The Diminished Scale is often misunderstood. It is symmetrical, unlike the major scale, and this alone gives it a certain mystery.
When you consider its exotic sound, the mystery grows. Many people first learn to improvise using major and blues scales, and so we are used to learning scales that have a different scale for each chromatic note you could start on. The symmetry of the diminished scale makes it a little harder to understand, although in a way it’s easier than other scales because you only have to learn three scales, and not 12.
Where “h” stands for half-step and “w” stands for whole-step, the major scale is not symmetrical: wwhwwwh. Most scales are not symmetrical, which also means that you have to learn more of them to know them all. There are 12 major scales by sound and 15 major scales when you spell them or write them out (C# major and Db major are the same scale by sound, as are F# major/Gb major and B major/Cb major). Most other scales are not symmetrical.
The diminished scale, however, is symmetrical. You can see it’s symmetry when you look at the intervalic composition of the scale. The diminished scale, also known as the “octatonic scale,” is spelled whwhwhwh or hwhwhwhw, depending on whether you start with a whole-step or a half-step. Because of its symmetry, you don’t have to learn 12 of them. There are only three diminished scales, and you repeat the same notes every minor third! This will be covered in more detail in the PDF handouts later in this article.
The tetrachord construction for a whole-half diminished scale is a minor tetrachord followed by a minor tetrachord a HALF-STEP up from the highest note of the first tetrachord. The Dorian scale, by contrast, is a minor tetrachord followed by another minor tetrachord a WHOLE-STEP up from the top note of the first tetrachord. See the diagram below.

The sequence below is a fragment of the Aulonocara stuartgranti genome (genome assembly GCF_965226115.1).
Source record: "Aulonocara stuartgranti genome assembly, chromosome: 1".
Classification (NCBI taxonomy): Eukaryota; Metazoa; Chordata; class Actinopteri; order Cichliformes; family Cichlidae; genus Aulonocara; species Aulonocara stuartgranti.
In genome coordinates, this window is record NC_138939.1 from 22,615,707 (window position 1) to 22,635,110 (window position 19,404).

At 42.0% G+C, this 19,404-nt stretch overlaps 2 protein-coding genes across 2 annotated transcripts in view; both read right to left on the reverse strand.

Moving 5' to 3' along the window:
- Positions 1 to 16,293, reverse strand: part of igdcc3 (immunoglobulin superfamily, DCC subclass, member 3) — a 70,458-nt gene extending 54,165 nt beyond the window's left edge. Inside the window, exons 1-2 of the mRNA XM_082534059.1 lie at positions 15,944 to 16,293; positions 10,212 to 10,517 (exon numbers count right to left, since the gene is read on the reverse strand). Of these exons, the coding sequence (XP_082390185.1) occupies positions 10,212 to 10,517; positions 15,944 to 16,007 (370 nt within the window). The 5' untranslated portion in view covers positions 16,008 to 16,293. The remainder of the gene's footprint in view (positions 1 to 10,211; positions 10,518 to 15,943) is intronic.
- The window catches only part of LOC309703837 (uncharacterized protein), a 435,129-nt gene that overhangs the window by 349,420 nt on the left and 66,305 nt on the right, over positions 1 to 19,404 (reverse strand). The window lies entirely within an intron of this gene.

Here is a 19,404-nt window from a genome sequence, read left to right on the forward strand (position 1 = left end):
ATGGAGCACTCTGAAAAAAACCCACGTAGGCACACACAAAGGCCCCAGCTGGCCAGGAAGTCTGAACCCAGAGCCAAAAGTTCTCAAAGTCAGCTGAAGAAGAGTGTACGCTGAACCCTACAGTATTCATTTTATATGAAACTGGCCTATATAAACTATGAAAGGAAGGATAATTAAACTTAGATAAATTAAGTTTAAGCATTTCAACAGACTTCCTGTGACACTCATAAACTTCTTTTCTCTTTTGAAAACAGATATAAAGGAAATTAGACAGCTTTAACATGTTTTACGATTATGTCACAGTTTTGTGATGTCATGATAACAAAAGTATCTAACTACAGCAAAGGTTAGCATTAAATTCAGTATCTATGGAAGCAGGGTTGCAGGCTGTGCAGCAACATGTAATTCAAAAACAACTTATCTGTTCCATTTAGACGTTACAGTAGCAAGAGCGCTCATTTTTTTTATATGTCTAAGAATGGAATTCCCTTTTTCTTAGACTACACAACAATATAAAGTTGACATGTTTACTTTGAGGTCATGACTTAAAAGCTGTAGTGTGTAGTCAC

Whole-Half Diminished Scale (Auxiliary Diminished)
If you start with a whole-step, the pattern is whwhwhwh. This scale is useful over a diminished chord. In his influential jazz theory book “Lydian Chromatic Concept of Tonal Organization”, George Russell refers to this scale as the “auxiliary diminished scale,” although many people refer to it simply as the “whole-half diminished scale.”
Half-Whole Diminished Scale (Auxiliary Diminished Blues)
If you start with a half-step, the pattern is hwhwhwhw. This scale is great over a dominant chord, particularly a 13(b9) chord. George Russell refers to this scale as the “auxiliary diminished blues” scale for its bluesy quality and it’s used with dominant chords, but many people just call it the “half-whole diminished scale.”
In the above example, you can see the same scale starting on two different notes. In reality, you can start the scale in 8 different places, not just two! These 8 starting places (or 8 derivatives of the 3 diminished scales) are shown in detail below when you examine the musical examples.
There are only three pitch collections for the diminished scales, but each of those 3 pitch collections can start on 8 different notes! Depending on which note you start, the pattern will start with a whole step (whole-half diminished) or a half-step (half-whole diminished). These two varieties of the scale alternate with each other, back and forth. Examine the musical example in detail to see exactly how this works.
Here are two PDFs and images that help explain the 8 derivatives of the three diminished scales even further. The “Diminishing Possibilities” PDF not only lists out the 8 derivatives of each of the 3 diminished scales but also shows left-hand piano chords that go along with the scales. This is extremely useful to know for all jazz improvisers, not just for pianists.
If you do the math that’s 24 places you can use the diminished scale (8×3)!
The enharmonic spellings are sometimes chosen for ease of reading rather than technical accuracy (for example, Gbdim7 is spelled Gb, A, C, Eb, instead of the technically correct but harder to read Gb, Bbb, Dbb, Fbb. Who wants to read an Fbb?)